Source: NSO, October 2004

Of the 11.5 million women of working age, 4.9 million were employed and 0.6 million were unemployed. The declining livelihood opportunities, particularly for young women, pushed many of them to migrate not only to Metro Manila and other urban centres but also overseas (CEDAW, 2005).

In 2004, about 13.5 million females were part of the country's labour force in the rural areas. More women in the rural areas are unpaid family workers. Of the total number of employed women in agriculture in 2002, unpaid family workers accounted for 51.4 percent, own-account workers accounted for 30 percent, and wage and salary earners accounted for 18.6 percent. Women wage earners received lower pay for similar work done by men (NSO, 2004).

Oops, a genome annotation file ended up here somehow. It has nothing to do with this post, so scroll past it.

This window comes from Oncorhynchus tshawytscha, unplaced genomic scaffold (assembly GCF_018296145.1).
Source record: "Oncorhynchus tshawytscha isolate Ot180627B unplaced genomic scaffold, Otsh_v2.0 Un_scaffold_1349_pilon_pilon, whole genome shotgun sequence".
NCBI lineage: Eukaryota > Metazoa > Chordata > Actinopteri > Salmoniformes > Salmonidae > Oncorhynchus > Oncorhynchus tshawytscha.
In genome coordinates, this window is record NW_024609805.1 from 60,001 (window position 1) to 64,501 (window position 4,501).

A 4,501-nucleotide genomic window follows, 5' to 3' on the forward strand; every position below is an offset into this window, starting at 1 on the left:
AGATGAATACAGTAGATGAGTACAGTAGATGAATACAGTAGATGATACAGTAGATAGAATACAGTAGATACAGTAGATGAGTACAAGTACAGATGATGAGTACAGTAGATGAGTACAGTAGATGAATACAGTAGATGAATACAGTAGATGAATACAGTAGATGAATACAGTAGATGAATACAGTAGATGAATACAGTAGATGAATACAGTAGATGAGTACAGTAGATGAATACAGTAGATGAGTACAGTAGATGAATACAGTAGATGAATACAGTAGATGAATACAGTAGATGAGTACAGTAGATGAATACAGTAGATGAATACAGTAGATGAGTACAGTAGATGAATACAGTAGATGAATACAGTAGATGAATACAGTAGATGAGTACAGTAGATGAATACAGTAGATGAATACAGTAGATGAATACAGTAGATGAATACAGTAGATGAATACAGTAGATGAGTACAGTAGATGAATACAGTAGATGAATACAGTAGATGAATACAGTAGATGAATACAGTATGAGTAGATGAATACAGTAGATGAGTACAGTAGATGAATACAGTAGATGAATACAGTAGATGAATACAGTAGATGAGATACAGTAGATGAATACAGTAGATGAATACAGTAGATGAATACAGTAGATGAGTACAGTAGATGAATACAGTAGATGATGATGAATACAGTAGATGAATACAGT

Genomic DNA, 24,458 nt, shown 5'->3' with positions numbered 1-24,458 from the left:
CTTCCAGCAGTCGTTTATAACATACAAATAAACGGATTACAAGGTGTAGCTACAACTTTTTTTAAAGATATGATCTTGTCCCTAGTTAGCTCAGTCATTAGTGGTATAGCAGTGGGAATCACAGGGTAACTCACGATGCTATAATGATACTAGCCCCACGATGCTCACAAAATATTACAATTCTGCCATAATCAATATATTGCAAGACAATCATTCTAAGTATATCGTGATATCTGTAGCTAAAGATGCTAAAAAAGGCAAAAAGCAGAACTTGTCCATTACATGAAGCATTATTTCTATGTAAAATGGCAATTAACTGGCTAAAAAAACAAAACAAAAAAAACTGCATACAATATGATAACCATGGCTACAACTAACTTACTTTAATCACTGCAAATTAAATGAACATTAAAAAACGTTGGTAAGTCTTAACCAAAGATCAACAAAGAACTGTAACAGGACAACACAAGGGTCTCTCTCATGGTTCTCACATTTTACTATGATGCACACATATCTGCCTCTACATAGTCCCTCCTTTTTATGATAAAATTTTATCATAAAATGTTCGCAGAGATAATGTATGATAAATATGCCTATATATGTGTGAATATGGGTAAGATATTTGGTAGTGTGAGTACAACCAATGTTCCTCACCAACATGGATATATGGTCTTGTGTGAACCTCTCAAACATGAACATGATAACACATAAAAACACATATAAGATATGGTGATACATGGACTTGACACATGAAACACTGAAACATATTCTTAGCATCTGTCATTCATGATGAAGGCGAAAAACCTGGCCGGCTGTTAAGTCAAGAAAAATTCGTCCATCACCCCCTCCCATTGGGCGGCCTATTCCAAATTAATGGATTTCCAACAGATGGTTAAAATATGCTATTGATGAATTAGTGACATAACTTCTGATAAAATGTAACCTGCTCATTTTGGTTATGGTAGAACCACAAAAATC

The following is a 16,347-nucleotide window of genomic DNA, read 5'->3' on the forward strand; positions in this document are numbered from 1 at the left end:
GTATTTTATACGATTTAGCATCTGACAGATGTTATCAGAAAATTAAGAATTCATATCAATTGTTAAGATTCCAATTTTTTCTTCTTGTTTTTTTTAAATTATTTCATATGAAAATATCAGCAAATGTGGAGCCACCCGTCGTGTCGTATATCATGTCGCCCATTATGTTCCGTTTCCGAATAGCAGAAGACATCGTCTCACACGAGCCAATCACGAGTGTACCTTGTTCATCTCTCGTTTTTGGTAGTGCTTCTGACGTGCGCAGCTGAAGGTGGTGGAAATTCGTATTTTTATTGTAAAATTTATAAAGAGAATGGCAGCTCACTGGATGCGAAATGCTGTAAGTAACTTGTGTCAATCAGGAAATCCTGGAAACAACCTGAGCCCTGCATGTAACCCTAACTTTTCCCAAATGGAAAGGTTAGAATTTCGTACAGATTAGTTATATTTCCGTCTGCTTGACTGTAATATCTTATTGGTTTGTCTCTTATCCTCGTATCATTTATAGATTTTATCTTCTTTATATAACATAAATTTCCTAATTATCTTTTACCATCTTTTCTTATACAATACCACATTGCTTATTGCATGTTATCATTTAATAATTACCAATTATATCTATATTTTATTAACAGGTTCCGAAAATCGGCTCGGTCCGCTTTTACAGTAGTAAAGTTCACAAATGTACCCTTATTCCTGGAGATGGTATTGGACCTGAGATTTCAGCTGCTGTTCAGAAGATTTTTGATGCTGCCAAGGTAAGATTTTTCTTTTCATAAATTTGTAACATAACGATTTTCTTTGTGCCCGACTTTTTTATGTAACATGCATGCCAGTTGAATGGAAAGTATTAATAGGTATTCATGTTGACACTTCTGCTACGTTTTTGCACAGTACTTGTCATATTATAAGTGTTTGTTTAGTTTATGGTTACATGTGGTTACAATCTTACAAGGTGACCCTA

Until the mid-1980s, agriculture absorbed half of the labour force, but its relative size shrank in succeeding decades. By 2000, only 37 percent of employed workers were in agriculture. Most of the waged agricultural workers were men, who comprised 72 percent of all workers in agriculture, hunting and forestry; and 94 percent of all workers in fishing (NSO, 2002).

Macroeconomic policies and deregulation in the agricultural sector have restricted the choices and limited the resources available to women and men. Hence, the number of overseas Filipino workers (OFW) has been increasing. During the mid-90s, almost 800 000 Filipinos were working abroad; this number increased to 1.06 million after a decade. Corre-spondingly, the number of female OFW also increased over the years. Of the total OFW in 1995, women accounted for only 47.7 percent; in 2004, women comprised 50 percent of the Filipinos who are working abroad (NSO, 2004).